Tolkien scholar Wayne Hammond has just discovered two poems written by J.R.R. Tolkien in a 1936 school annual. One of the poems, The Shadow Man, is a much earlier version of The Shadow Bride, which was published in The Adventures of Tom Bombadil in 1962. In Middle-Earth it appeared in the Red Book of Westmarch.

Various poems from The Adventures of Tom Bombadil were published in magazines decades prior to the publication of the book. The pair of The Man in the Moon poems were published in 1923 in two different magazines, Tom Bombadil first appeared in the Oxford Magazine in 1934 and The Stone Troll was published in Songs for The Philologist in 1936. Scholars knew that The Shadow Bride‘s predecessor had been published in the 1930s but Wayne Hammond has only just tracked down the school annual, Our Lady’s Abingdon, where it first appeared in 1936.

Here are both versions of the haunting poem, The Shadow Man and The Shadow Bride.

JRR-Tolkien-Owlamoo

Owlamoo by J.R.R. Tolkien

The Shadow Man (1936)

There was a man who dwelt alone
beneath the moon in shadow.
He sat as long as lasting stone,
and yet he had no shadow.
The owls, they perched upon his head
beneath the moon of summer;
They wiped their beaks and thought him dead,
who sat there dumb all summer

There came a lady clad in grey
beneath the moon a-shining.
One moment did she stand and stay
her hair with flowers entwining.
He woke as had he sprung of stone.
beneath the moon in shadow,
And clasped her fast, both flesh and bone;
and they were clad in shadow.

And never more she walked in light,
or over moonlit mountain,
But dwelt within the hill, where night
is lit but with a fountain –
Save once a year when caverns yawn,
and hills are clad in shadow,
They dance together then till dawn
and cast a single shadow.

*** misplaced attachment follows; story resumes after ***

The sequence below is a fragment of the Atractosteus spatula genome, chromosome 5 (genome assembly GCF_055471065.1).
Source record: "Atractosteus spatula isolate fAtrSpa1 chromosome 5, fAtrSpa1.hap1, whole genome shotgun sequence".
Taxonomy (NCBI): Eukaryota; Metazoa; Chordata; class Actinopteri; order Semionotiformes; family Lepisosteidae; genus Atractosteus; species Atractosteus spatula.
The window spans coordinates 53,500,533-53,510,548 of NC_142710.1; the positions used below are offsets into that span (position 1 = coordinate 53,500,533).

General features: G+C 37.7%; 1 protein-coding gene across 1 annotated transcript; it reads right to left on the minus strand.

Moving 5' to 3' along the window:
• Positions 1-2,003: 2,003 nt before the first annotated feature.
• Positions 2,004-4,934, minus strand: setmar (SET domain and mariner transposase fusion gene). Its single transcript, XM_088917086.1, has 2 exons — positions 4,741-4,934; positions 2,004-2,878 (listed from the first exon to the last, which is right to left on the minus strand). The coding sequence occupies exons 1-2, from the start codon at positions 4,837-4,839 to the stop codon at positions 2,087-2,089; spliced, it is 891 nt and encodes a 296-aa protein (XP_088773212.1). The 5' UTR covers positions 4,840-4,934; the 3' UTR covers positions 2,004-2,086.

The Shadow Bride by Alan Lee

The Shadow Bride by Alan Lee

The Shadow Bride (1962)

There was a man who dwelt alone,
as day and night went past
he sat as still as carven stone,
and yet no shadow cast.
The white owls perched upon his head
beneath the winter moon;
they wiped their beaks and thought him dead
under the stars of June.

There came a lady clad in grey
in the twilight shining:
one moment she would stand and stay,
her hair with flowers entwining.
He woke, as had he sprung of stone,
and broke the spell that bound him;
he clasped her fast, both flesh and bone,
and wrapped her shadow round him.

There never more she walks her ways
by sun or moon or star
she dwells below where neither days
nor any nights there are.
But once a year when caverns yawn
and hidden things awake,
They dance together then till dawn
and a single shadow make.

 

 

About The Author

Olga Hughes is currently pre-occupied with fairy tales, fantasy, misanthropy, medieval history and the long eighteenth century. She has a Bachelor of Fine Art from the Victorian College of the Arts and is currently majoring in Literature and History at Deakin. She has contributed to websites such as History behind Game of Thrones, The Anne Boleyn Files and The Tudor Society.

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